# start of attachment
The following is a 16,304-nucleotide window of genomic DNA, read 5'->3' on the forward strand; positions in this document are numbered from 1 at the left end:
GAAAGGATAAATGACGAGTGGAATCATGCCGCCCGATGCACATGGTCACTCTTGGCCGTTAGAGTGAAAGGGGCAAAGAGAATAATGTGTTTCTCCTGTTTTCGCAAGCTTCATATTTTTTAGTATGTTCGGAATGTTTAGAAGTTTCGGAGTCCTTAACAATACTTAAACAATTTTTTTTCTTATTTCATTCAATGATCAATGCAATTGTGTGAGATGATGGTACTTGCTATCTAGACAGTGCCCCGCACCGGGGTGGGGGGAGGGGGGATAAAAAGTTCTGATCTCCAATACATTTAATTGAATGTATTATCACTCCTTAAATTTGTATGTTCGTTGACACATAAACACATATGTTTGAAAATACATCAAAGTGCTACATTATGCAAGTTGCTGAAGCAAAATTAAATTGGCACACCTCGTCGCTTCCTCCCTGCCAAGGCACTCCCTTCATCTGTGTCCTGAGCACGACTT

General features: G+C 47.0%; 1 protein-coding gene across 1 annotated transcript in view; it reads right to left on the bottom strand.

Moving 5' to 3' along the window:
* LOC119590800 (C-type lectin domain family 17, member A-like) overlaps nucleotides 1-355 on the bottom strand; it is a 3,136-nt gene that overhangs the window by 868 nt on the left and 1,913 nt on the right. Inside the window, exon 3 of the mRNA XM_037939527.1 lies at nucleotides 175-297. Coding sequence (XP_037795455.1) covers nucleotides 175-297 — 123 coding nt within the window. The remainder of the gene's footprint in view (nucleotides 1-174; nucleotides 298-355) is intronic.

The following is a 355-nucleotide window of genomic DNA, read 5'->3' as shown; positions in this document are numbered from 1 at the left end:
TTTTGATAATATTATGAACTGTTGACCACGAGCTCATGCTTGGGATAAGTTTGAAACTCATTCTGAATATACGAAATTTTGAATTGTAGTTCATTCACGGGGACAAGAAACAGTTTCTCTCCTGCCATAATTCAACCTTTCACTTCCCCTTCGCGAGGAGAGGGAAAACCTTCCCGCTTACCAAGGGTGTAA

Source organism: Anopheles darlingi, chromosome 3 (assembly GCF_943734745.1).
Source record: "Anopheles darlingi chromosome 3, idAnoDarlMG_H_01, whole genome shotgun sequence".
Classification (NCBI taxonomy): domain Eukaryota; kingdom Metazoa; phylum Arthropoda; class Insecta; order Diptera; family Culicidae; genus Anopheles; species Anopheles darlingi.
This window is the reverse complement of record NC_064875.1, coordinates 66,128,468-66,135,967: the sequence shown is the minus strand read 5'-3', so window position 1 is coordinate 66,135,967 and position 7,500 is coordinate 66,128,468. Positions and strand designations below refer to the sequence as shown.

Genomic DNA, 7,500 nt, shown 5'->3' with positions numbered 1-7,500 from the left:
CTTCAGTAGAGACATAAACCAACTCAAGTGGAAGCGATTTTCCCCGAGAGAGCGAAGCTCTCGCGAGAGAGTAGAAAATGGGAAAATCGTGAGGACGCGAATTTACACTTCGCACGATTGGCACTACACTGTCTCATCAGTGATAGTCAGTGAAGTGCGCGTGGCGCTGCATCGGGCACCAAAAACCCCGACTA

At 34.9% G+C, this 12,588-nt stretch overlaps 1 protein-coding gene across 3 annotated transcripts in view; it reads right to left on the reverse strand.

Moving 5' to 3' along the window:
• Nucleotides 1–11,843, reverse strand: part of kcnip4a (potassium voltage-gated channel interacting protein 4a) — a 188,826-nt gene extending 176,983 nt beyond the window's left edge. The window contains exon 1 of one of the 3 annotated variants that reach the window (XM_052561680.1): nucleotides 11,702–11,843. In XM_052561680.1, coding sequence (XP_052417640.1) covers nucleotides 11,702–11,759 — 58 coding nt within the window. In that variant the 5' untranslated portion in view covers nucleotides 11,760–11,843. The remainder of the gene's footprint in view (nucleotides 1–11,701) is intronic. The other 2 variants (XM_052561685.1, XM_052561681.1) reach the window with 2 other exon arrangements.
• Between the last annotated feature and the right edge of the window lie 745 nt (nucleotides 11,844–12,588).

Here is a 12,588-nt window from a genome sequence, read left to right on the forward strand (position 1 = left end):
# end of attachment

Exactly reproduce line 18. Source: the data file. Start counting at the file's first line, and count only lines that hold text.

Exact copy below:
Here is a 12,588-nt window from a genome sequence, read left to right on the forward strand (position 1 = left end):